Perfect through the weekend; Fay rain later?
Boy, you can't beat this forecast. From today straight through the weekend, forecasters are calling for sunny to mostly-sunny skies. Afternoon highs will stick close to seasonal norms - in the mid-80s - and the nights will be fine for opening the windows and shutting off the AC.
It looks for now like we're done with the 90-degree beatings we've been taking this week. The backdoor cold front late yesterday dropped temperatures noticeably. After a high over 90 yesterday afternoon, we fell to 52 overnight out on the WeatherDeck. Here are the readings from The Baltimore Sun's weather station at Calvert & Centre streets.
BWI reported a high yesterday of 93 degrees (the fourth 90-plus day this month), and then an overnight low of 62 degrees.
So, are we done with the 90s for the summer? I wouldn't bet the ranch on that. BWI had six days in the 90s in September last year. But then, we had 16 days in the 90s in August of last year, too. And we're not going to come close to that this month.
Thanks largely to a cool August (a degree cooler than the long-term average so far, with 12 of 19 days below the norm), this summer has been generally cooler than the last two. At least so far. Here are the counts of 90-plus days, by month:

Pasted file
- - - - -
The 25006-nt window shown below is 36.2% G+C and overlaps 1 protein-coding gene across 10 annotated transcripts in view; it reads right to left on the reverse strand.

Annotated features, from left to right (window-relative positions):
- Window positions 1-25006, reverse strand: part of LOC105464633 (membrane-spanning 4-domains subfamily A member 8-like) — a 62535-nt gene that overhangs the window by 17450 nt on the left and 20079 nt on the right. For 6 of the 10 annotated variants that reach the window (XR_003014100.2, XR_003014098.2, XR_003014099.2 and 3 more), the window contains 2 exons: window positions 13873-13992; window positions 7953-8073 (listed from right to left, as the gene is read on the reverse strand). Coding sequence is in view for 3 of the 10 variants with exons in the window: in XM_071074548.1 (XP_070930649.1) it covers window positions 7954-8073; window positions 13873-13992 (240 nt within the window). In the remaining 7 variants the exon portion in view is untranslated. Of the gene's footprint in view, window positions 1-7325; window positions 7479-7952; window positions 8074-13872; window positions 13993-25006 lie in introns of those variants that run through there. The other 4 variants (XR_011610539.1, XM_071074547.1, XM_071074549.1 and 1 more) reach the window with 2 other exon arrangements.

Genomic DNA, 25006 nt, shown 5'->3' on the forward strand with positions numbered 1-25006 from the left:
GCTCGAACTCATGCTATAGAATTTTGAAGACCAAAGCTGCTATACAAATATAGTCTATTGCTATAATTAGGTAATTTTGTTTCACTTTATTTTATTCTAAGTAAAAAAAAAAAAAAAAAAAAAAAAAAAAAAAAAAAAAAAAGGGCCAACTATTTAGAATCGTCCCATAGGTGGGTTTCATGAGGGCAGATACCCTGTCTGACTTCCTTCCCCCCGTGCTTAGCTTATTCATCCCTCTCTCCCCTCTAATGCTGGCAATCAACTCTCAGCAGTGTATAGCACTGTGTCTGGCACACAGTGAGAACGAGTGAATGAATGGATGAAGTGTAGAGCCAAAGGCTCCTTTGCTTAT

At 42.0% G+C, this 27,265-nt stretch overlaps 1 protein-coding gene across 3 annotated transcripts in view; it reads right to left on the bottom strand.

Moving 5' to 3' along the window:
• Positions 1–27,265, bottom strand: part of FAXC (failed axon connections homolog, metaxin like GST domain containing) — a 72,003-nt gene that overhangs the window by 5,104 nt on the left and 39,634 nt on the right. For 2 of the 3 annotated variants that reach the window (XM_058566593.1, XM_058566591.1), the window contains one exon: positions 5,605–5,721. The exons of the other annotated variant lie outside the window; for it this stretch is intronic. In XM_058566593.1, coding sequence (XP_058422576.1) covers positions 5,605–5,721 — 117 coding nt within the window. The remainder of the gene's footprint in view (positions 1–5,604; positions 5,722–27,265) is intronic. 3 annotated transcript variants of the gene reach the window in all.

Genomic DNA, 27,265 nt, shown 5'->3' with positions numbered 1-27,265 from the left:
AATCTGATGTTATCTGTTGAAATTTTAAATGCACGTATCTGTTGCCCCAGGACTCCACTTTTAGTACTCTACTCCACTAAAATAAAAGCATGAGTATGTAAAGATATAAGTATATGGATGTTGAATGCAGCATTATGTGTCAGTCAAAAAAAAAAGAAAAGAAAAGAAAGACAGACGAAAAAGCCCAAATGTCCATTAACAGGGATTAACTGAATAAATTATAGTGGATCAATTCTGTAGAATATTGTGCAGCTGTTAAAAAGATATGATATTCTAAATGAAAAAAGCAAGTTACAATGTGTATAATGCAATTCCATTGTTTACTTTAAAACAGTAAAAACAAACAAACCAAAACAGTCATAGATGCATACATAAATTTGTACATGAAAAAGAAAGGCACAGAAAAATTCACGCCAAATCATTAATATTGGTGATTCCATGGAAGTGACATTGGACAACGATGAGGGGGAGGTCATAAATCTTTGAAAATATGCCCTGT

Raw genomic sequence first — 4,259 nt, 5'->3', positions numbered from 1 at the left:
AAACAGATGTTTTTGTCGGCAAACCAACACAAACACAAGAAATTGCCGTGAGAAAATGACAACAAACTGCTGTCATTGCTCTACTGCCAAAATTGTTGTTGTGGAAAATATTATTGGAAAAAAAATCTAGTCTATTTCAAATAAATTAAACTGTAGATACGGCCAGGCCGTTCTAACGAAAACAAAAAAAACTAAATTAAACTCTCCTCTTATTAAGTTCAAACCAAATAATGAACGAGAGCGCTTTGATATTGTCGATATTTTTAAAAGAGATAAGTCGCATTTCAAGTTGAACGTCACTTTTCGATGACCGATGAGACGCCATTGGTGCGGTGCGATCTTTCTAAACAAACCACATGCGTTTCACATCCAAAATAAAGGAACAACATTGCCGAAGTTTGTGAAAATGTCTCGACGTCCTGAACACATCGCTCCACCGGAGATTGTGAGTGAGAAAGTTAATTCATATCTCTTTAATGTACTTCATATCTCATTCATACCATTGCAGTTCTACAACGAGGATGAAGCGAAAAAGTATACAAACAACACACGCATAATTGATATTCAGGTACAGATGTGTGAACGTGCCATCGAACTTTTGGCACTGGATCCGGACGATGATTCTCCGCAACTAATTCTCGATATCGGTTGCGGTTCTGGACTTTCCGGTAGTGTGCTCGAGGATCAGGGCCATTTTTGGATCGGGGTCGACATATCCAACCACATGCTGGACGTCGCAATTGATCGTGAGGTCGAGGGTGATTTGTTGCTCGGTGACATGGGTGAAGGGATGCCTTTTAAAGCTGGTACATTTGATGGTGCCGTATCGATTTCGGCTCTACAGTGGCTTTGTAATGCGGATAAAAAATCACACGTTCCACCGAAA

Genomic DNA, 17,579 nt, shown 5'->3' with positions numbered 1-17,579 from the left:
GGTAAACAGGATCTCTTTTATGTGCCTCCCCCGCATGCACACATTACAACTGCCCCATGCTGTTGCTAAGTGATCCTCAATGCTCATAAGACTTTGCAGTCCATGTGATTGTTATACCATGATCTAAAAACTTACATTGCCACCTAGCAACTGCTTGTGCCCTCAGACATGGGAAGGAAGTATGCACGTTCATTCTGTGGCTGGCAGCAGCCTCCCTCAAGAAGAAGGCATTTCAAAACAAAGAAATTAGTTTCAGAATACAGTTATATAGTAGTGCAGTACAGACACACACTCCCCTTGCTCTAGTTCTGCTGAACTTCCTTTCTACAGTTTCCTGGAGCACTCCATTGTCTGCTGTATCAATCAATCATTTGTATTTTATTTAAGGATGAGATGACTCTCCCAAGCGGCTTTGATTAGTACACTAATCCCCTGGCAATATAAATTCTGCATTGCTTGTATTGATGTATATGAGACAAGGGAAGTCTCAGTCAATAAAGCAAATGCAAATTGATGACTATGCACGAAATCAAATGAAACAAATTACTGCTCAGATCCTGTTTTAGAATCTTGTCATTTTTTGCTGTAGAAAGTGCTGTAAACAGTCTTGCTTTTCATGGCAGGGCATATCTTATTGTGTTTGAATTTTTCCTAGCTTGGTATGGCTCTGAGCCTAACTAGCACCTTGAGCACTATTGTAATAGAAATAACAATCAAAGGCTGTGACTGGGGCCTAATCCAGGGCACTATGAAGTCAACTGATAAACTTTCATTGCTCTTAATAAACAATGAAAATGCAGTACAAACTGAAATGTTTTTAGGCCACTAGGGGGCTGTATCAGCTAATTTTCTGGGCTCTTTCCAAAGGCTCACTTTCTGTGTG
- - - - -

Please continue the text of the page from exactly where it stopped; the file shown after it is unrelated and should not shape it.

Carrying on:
2006: May (2); June (6); July (18); August (13); September (0); TOTAL: 39
2007: May (3); June (7); July (10); August (16); September (6); TOTAL: 42
2008: May (0); June (9); July (10); August (4) through the 19th; TOTAL: 23
Now, as for Fay... In their discussion this morning, forecasters at Sterling say that by Sunday, the high pressure system we're under now will begin to move off the coast. That will put us in the return flow, bringing warmer, wetter air up from the South. Humidities will rise, increasing the chance for showers or thunderstorms Sunday night into Monday.
By the middle of the week, moisture from the remains of Tropical Storm Fay could begin to cross our region, bringing rain. But forecasters can't tell yet where or precisely when that would occur.
If it comes, we could use it. BWI is running 1.68 inches below average for the month. Drought monitor data show abnormally dry conditions close by, in Delaware and New Jersey. Streams are low in central Maryland and water tables are falling, although that's not unusual for mid-summer.
On the map below, red and orange dots represent streams flowing at rates in the driest quarter of the archived record.
No emergency, but a good dose of rain would be welcome.